A bunch of prima donnas obsessed by money, trying desperately to catch the eye of the scouts. Throwing themselves around, backchatting match officials, employing the full gamut of histrionics. Yes, our county cricketers are getting almost as bad as the footballing elite at Euro 2008.
But who can blame them for their Twenty20 visions? Last weekend the trundlers and nurdlers of Wantage Road and Sophia Gardens had to be defibrillated after hearing they could earn $5m per team in the slap-and-giggle Champions' League. By Wednesday evening that figure had leapt up to $1m per man if they could somehow sneak their way into the England team for a single match against Sir Allen Stanford's Exhibition XI. At this rate, even Stephen Harmison might pull his finger out.
As the Twenty20 Cup kicked off on Sky Sports, the sight of county cricket's much-derided journeymen trying to make themselves stand out from the crowd has been rather shocking. But not as unnerving as the spectacle of Stanford, a Texas oil billionaire, landing his chopper on the Nursery Ground at Lord's and the English cricket bigwigs greeting him with a suitcase full of £50 notes. It was another indication of how the cricket world has gone completely insane.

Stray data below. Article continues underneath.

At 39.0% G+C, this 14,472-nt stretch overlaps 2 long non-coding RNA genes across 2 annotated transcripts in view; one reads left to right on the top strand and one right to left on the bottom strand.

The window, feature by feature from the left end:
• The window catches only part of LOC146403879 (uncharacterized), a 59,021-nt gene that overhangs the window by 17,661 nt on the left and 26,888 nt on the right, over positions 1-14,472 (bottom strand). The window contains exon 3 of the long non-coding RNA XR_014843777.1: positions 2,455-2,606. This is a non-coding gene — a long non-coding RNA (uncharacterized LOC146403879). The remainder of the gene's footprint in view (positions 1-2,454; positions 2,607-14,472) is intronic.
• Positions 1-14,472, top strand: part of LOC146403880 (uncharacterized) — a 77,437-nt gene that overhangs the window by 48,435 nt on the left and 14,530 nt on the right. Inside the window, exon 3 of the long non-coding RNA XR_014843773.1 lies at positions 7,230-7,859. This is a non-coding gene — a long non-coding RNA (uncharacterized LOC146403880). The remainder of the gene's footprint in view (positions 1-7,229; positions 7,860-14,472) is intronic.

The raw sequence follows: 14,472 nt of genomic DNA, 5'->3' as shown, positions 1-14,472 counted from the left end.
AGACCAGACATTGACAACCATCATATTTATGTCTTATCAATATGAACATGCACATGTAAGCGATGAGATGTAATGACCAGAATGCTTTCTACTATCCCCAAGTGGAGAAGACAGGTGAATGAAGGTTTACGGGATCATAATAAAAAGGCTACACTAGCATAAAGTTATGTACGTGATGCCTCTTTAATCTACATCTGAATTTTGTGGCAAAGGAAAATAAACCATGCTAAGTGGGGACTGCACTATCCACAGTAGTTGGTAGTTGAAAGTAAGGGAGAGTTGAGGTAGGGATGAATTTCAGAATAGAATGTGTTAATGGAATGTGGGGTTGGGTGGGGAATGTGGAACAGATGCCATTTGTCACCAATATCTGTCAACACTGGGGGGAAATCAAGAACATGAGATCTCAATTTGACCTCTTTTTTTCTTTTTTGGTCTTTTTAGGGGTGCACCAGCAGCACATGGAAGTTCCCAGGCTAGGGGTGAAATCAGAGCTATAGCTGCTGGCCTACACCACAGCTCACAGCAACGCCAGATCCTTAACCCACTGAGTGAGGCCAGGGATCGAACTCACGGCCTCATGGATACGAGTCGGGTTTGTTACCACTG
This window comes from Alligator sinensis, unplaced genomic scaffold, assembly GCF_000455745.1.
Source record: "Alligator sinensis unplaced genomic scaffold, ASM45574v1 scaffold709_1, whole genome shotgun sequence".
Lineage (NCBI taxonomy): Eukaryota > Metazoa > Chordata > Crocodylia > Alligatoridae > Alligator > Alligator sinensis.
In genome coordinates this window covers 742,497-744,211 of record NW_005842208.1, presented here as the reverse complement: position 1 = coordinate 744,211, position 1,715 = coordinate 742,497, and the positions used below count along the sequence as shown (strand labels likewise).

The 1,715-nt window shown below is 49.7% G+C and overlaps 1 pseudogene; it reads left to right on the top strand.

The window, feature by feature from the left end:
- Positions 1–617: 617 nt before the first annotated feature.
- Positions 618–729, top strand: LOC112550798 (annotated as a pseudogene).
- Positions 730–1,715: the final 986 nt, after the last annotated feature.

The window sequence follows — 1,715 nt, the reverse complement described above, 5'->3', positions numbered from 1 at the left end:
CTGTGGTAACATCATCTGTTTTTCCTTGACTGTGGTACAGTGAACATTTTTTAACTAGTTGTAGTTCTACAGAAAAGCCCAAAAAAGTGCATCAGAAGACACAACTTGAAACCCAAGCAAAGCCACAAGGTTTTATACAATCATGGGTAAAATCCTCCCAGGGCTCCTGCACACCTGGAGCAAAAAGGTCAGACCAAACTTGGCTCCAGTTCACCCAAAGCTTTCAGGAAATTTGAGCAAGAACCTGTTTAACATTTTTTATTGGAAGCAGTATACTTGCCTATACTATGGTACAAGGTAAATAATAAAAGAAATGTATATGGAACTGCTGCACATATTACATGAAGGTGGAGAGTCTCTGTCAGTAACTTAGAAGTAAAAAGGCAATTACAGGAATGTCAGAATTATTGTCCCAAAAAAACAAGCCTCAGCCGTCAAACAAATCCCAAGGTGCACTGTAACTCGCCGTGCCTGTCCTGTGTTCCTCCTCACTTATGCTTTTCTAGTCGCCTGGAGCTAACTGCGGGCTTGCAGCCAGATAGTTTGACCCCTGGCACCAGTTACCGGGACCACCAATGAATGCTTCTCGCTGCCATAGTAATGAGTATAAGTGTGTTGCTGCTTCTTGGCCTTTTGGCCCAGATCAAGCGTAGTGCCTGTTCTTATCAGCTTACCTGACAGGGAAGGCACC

Sky's Ian Ward pointed out that their competition is "the original, and the best". Home-grown young players have their chance to make an instant name – and fortune – for themselves without having to serve an apprenticeship in the tortuous trade of Test cricket. But David Lloyd is counting the mistakes that the teams make. Sussex made 13 mistakes on Wednesday, Kent 12; Kent won off the last ball. As the competition's climax draws near, the sheer value of that dropped dolly or no-ball will make all cricketers colour their clothing.
* England may not be at Euro 2008 but David Pleat is there to entertain us with his faulty grasp of foreign names. The retirement of France's Bixente Lizarazu – also known as Lizazaru, Lirazazu, Lizuzaraz – was a sad day for Pleat fans, but fortunately Italy's Mauro Camoranesi stepped into the breach. Camonaresi, Caronamesi... the possible permutations are endless. It may be unspeakable to suggest such a thing, but let's hope Italy stay in the tournament just to hear some more of David's enigmatic variations.
Meanwhile Garth Crooks interviewed an Austrian horoscope specialist to put to the test the France coach Raymond Domenech's obsession with star signs when he picks his teams. The sound gave out halfway through the report, which was a huge relief. But surely someone should have foreseen that eventuality. Perhaps they just pulled the plug on Garth. Some of his rambling questions are so long that you really can't predict if they are ever going to end.